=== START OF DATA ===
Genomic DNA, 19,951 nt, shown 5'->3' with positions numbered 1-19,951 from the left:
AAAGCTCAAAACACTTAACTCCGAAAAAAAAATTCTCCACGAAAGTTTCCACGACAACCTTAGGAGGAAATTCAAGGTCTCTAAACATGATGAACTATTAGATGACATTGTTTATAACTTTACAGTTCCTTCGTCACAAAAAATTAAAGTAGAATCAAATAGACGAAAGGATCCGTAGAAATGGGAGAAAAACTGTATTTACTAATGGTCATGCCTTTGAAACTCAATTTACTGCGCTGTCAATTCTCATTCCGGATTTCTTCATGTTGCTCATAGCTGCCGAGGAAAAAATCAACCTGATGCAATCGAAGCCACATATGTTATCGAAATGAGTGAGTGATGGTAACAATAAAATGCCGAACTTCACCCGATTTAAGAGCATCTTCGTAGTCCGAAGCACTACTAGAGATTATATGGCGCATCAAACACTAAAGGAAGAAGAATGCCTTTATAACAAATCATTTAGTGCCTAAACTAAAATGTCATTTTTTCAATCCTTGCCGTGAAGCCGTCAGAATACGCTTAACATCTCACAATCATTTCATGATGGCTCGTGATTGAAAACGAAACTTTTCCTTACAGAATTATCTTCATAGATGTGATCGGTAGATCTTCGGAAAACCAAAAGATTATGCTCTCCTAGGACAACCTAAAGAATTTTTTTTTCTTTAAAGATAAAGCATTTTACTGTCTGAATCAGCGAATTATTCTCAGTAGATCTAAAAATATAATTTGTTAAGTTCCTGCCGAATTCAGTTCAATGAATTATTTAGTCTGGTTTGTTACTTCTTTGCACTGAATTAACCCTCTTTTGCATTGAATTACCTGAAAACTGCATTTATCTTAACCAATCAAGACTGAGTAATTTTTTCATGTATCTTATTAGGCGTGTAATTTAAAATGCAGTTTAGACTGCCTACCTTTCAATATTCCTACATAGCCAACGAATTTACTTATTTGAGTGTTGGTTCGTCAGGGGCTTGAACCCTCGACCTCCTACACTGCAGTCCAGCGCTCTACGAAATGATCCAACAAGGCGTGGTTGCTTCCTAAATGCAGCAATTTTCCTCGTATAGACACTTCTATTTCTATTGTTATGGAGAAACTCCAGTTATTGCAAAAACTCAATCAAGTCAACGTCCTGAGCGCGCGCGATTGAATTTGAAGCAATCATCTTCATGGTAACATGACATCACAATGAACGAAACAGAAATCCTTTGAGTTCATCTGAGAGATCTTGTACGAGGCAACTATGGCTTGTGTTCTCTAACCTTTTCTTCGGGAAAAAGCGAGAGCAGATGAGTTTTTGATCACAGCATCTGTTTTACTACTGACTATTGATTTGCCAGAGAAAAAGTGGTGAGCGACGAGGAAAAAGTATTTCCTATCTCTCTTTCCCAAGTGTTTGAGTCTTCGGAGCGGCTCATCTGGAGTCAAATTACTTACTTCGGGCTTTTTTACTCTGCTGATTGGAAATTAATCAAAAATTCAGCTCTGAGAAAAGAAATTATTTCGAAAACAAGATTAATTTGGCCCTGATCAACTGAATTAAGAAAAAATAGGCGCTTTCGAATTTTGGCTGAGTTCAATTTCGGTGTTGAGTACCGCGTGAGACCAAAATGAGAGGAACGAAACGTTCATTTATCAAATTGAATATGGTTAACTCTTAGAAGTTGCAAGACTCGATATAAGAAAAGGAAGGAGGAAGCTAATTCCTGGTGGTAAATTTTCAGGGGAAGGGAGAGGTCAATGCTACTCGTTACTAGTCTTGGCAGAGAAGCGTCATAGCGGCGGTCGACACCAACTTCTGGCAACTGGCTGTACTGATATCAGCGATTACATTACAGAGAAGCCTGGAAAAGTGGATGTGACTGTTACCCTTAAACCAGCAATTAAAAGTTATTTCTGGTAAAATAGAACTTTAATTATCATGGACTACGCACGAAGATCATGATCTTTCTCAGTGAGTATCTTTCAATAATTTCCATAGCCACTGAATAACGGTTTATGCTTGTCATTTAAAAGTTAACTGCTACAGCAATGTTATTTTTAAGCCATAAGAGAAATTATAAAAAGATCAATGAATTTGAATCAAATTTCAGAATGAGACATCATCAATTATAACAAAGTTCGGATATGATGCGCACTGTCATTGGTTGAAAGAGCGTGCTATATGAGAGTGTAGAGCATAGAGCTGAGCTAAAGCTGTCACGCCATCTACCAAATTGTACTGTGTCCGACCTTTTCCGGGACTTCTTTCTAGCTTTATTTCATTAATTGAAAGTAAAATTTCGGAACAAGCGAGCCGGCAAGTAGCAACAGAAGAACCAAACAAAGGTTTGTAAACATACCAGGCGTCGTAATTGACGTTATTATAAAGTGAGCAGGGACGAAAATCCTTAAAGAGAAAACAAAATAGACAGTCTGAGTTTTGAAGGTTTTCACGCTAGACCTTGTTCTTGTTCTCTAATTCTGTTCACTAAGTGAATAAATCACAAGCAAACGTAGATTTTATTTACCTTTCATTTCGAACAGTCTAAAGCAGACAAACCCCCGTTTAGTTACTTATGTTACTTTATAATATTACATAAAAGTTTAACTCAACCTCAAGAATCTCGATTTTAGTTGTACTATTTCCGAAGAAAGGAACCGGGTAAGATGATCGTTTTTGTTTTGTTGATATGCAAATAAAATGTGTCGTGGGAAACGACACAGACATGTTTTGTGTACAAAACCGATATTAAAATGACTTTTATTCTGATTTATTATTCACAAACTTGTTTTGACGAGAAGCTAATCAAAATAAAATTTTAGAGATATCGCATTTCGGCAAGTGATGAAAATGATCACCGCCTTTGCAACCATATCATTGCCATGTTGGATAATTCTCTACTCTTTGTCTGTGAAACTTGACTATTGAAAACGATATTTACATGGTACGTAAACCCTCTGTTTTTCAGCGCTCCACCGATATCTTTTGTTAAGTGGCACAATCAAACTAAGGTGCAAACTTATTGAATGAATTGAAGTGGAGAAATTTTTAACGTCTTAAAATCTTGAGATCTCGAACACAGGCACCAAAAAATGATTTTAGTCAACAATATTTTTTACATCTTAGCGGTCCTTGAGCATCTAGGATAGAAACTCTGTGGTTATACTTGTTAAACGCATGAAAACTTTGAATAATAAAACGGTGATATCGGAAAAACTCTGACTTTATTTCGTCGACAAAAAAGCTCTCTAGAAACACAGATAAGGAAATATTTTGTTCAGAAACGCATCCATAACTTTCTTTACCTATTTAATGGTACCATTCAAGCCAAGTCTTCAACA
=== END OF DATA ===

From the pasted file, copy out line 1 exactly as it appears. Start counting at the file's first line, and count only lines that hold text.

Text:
Genomic DNA, 19,951 nt, shown 5'->3' with positions numbered 1-19,951 from the left: